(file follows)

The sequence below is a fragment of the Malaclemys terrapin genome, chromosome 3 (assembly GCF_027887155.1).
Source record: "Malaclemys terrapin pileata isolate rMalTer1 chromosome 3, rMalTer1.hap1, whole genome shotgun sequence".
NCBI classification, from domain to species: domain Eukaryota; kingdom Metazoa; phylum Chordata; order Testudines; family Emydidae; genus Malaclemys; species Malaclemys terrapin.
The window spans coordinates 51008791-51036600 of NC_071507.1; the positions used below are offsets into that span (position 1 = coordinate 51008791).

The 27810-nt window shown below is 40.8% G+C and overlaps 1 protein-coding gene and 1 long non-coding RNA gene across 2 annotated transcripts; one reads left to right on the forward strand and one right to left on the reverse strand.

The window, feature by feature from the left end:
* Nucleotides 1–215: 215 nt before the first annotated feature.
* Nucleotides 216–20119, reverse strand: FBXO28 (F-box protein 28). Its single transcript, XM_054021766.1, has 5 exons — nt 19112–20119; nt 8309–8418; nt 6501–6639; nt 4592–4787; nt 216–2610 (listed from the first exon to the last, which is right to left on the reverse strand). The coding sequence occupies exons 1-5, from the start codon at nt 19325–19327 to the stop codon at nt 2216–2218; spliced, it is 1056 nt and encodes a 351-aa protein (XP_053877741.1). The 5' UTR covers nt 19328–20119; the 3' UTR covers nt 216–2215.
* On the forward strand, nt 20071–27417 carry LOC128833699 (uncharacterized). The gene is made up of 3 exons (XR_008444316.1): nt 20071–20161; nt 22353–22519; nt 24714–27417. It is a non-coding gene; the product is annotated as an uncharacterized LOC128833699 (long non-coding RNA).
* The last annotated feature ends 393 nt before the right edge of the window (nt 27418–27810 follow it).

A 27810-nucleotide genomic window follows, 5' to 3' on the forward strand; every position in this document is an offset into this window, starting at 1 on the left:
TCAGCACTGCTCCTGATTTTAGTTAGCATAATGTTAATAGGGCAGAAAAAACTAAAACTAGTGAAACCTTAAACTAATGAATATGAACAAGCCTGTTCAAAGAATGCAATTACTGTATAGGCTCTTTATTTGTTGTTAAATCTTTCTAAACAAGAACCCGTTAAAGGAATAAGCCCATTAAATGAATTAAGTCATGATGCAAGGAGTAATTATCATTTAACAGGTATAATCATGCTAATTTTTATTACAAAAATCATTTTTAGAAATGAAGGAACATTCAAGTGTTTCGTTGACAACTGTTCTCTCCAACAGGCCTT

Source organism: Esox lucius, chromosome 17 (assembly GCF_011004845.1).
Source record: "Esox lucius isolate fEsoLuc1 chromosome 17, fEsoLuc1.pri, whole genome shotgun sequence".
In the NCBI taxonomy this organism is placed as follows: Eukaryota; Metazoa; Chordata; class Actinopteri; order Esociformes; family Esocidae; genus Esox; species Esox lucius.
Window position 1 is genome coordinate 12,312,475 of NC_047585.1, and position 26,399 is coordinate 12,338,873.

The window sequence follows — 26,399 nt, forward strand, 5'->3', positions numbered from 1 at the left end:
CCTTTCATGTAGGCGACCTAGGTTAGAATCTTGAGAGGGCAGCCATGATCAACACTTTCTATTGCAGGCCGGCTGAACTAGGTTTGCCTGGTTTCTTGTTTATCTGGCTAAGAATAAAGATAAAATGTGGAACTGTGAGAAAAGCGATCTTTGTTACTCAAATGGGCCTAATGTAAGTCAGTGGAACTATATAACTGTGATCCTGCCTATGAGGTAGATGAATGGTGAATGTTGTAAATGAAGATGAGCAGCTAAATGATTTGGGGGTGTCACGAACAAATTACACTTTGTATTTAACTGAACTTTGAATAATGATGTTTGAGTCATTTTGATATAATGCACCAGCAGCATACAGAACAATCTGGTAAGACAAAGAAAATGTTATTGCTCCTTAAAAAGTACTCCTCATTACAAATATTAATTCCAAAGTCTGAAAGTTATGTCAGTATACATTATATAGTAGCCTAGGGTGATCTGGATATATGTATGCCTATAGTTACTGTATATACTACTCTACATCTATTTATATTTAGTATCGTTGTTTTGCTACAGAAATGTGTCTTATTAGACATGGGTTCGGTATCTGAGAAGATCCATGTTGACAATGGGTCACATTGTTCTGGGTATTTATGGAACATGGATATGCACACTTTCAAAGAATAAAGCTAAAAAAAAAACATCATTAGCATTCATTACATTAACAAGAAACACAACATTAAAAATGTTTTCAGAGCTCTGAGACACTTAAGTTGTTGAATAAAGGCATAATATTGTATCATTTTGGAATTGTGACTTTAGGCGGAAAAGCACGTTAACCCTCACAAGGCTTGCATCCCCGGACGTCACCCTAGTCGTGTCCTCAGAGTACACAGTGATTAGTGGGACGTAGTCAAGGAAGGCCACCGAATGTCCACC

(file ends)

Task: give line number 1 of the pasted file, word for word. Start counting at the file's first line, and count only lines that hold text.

The sequence below is a fragment of the Malaclemys terrapin genome, chromosome 3 (assembly GCF_027887155.1).